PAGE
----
She added that during the countdown to the presidential election held on March 28, there was apprehension about the elections turning violent because of previous experiences as some politicians saw it as a do-or-die affair, fighting dirty with acerbic words, half-truths and outright lies in their electioneering campaigns.

“|The two major contestants (GEJ and GMB), along with nine other party leaders, first signed what has now come to be known as the Abuja Accord on January 14, 2015. The peace pact was witnessed by former United Nations Secretary-General, Kofi Annan, and former Secretary-General of the Commonwealth, Emeka Anyaoku. The substance of that accord was their commitment to free, fair and credible election, the don said.

She added that with the conclusion of the 2015 general elections, Nigerians, especially media professionals, are assessing various factors that shaped or even damaged ethical values while the electioneering lasted, especially the hate speeches and foul languages that characterized the campaigns.

She noted that the mass media have remained in the fore of the struggle to promote the rights of Nigerians through a credible election process. “However, this is not to suggest that the media have been perfect in all circumstances. They have been severely criticized for complicity in truncating and subverting the election process at various times.

“The media are crucial to the dissemination of credible information as well as providing a communication level playing field to the principal competitors and even to the electoral umpire, namely the Independent National Electoral Commission (INEC)”.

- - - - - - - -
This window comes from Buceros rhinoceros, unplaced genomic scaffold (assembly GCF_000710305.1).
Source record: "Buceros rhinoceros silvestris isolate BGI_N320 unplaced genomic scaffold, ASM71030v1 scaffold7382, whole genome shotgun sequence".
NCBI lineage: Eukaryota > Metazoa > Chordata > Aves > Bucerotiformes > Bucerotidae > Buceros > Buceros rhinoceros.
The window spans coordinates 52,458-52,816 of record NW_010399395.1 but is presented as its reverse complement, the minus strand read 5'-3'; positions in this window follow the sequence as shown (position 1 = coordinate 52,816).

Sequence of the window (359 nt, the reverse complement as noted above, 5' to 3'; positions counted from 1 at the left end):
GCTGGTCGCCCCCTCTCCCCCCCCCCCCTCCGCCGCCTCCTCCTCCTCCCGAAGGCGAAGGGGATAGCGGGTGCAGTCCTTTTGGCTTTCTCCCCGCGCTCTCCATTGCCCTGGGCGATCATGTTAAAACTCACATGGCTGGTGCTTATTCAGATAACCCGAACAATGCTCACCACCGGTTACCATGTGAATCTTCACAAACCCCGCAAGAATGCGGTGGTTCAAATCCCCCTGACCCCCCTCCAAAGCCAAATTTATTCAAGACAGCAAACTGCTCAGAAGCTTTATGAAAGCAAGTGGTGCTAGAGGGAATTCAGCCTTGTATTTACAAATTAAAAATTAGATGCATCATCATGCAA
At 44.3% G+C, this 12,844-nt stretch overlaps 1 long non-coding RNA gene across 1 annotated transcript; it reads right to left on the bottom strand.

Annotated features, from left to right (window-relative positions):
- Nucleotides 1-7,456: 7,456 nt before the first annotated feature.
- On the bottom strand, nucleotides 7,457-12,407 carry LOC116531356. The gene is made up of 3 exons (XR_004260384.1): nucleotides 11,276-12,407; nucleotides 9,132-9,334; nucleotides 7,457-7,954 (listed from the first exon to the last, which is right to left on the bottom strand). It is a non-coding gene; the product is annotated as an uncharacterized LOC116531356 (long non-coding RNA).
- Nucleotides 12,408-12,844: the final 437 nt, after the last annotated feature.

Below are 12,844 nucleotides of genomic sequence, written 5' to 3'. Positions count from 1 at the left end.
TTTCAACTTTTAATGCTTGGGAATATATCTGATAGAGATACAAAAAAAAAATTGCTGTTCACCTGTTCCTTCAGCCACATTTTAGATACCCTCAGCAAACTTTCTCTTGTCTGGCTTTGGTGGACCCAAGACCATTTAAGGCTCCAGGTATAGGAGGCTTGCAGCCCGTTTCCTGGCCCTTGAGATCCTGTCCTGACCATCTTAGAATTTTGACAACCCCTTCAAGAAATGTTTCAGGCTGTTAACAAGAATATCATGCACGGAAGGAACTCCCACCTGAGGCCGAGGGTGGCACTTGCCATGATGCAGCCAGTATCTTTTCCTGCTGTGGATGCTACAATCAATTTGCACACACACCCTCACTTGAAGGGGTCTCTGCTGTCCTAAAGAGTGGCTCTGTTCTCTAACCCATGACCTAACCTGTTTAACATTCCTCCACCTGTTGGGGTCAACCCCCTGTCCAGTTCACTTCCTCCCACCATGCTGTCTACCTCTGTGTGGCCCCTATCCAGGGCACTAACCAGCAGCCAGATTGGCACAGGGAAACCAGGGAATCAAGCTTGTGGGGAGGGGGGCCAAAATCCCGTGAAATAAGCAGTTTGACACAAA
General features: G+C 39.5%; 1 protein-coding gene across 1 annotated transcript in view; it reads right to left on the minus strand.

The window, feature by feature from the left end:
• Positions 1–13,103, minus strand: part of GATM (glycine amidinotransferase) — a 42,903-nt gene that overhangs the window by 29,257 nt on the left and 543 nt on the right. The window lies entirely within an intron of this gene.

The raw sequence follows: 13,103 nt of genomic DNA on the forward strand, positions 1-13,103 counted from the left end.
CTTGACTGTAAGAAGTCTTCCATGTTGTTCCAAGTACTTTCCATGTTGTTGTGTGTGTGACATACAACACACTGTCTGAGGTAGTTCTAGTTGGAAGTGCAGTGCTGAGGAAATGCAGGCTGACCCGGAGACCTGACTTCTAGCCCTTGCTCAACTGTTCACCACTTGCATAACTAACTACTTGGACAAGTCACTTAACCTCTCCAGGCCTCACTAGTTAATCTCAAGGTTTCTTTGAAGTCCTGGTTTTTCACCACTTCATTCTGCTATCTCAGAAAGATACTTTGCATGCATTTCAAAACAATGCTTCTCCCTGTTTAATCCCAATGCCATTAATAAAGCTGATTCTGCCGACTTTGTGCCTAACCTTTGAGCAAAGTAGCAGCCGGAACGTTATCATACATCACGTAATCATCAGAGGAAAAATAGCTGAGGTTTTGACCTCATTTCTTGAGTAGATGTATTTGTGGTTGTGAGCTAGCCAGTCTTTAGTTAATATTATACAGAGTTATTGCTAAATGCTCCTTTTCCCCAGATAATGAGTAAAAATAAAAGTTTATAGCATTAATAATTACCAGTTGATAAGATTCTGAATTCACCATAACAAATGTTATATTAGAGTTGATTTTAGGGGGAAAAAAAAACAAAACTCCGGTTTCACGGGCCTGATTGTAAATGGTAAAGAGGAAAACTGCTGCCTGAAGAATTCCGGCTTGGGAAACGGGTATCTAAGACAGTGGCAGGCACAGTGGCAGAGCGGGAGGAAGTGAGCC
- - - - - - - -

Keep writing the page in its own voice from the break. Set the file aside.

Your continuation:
Anything to the contrary, apart from acting outside the ambit of the law which could result in law suits, she said, will destroy the credibility of journalists and media outfits; and portray them as unprofessional in covering elections and the processes.

“As such, journalists owe their audiences moral responsibilities, which are ethical and referred to as soft laws, and now codified. The codified laws deal with the moral principles or norms for action.”

She recalled that the Report on the Fourth World Conference on Women stated that although the media have been recognized as a useful instrument in advancing the status of women and fostering equality between men and women, “print and electronic media in most countries do not provide a balanced picture of women’s diverse lives and contributions to society in a changing world.

“Women have been under-represented, excluded or silenced in many media forms. This might account for why some feminists accuse the media of failing to provide accurate and gender balanced coverage and reports when it continues to exclude half of the world’s population as news subjects,” she averred.